From the Observer…
A ban has been imposed by eBay on auctions of virtual items from online games such as EverQuest. For years, players have sold virtual items that can give an edge. On eBay last week a pair of EverQuest game accounts had a first bid of $200 before they were removed.
‘Our standpoint is that everything in our games is the property of Sony Online Entertainment,’ said Greg Short, director of web development at Sony, which publishes EverQuest. ‘We can’t say definitely if it’s illegal,’ said eBay spokesman Hani Durzy. ‘It’s complex. And when something is complex like this, we have a history of disallowing the items.’
It’s interesting that ‘virtual’ items can be so highly valued in ‘real-world’ monetary terms, but of course this is nothing new. Work on RPG characters has been advertised in geek-mags between players for years and years, but with World Of Warcraft and Second Life growing so enormous, the practices are certainly more noticable.
…Particularly to the companies who own these worlds. Note that Ebay is not cancelling these auctions because they’re ridiculous (I don’t think they’re ridiculous, but admit it – you know lots of people who would) but because the owners of the world concerned regard all objects in those world as their own and not for sale. So, if you pay to use a workshop out here in the physical world, are the things you make there your belongings, or do they have to stay in the workshop when you leave? Tricky. I think most people’s initial reaction would be that they belong to you – you paid fairly for the time and the use of tools, and the workshop owners didn’t make the artefacts, did they?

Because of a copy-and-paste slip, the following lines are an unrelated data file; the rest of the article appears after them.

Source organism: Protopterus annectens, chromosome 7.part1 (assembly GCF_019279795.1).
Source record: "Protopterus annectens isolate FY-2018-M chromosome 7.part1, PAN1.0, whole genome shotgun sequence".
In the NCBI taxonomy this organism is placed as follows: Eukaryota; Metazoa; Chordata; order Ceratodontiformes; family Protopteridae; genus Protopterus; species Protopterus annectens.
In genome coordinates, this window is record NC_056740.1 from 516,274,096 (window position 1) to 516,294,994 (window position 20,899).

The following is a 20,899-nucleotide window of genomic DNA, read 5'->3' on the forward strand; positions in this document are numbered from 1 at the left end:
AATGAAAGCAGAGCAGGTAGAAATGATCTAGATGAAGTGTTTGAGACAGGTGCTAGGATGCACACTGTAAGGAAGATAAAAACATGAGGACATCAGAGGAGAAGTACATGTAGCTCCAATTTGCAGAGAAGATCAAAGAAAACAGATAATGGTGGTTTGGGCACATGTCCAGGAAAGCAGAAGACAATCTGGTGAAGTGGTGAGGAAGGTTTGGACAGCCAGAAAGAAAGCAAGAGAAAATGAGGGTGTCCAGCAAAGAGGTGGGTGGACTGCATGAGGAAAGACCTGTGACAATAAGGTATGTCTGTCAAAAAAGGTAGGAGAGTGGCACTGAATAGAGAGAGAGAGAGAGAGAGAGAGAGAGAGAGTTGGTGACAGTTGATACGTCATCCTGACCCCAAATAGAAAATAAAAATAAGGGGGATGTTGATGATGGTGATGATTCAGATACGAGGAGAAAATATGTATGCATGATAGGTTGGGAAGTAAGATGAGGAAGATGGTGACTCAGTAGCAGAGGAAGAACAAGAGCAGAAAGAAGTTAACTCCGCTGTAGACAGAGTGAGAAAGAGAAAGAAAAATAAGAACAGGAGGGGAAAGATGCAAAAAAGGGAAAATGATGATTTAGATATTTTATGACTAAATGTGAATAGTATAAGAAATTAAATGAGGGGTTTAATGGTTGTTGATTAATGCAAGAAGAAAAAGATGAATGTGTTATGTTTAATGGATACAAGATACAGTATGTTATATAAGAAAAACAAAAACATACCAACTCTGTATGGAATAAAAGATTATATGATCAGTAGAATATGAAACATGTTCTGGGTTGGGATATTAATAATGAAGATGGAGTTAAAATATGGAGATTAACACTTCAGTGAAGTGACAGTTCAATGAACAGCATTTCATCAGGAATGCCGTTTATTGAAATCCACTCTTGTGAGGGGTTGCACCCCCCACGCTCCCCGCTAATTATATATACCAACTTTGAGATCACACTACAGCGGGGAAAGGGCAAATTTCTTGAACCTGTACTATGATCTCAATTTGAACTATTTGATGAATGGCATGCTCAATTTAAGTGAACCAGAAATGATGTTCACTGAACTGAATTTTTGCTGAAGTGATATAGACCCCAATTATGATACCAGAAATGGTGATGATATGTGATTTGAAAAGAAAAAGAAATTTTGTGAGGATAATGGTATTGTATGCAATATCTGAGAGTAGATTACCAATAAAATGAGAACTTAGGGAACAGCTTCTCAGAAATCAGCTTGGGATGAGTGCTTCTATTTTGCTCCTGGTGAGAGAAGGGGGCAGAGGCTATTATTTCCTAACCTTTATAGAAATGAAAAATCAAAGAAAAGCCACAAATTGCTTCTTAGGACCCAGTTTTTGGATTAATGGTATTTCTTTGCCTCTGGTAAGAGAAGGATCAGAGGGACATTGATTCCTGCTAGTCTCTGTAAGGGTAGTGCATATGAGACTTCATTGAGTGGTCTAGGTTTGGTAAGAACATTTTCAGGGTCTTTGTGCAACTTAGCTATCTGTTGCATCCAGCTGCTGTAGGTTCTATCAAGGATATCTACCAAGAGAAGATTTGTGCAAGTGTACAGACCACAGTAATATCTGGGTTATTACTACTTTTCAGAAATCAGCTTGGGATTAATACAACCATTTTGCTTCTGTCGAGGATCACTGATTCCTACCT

On the other side of the coin, there are plenty of examples where just the opposite is true. All my design work for my university degrees, for instance, does not belong to me. The university retains intellectual property over all of my work, and it’s olnly through an understanding of fairness that I’m allowed to even put a portfolio together at the end of my years of blood, sweat, tears and poverty.
‘Ownership’ and ‘property’ are ideas which are much more complex than we realise, and I think most of us believe we own much more than we really do. I, like many, think IP law is in dire need of re-assessment. Expect to see more about this.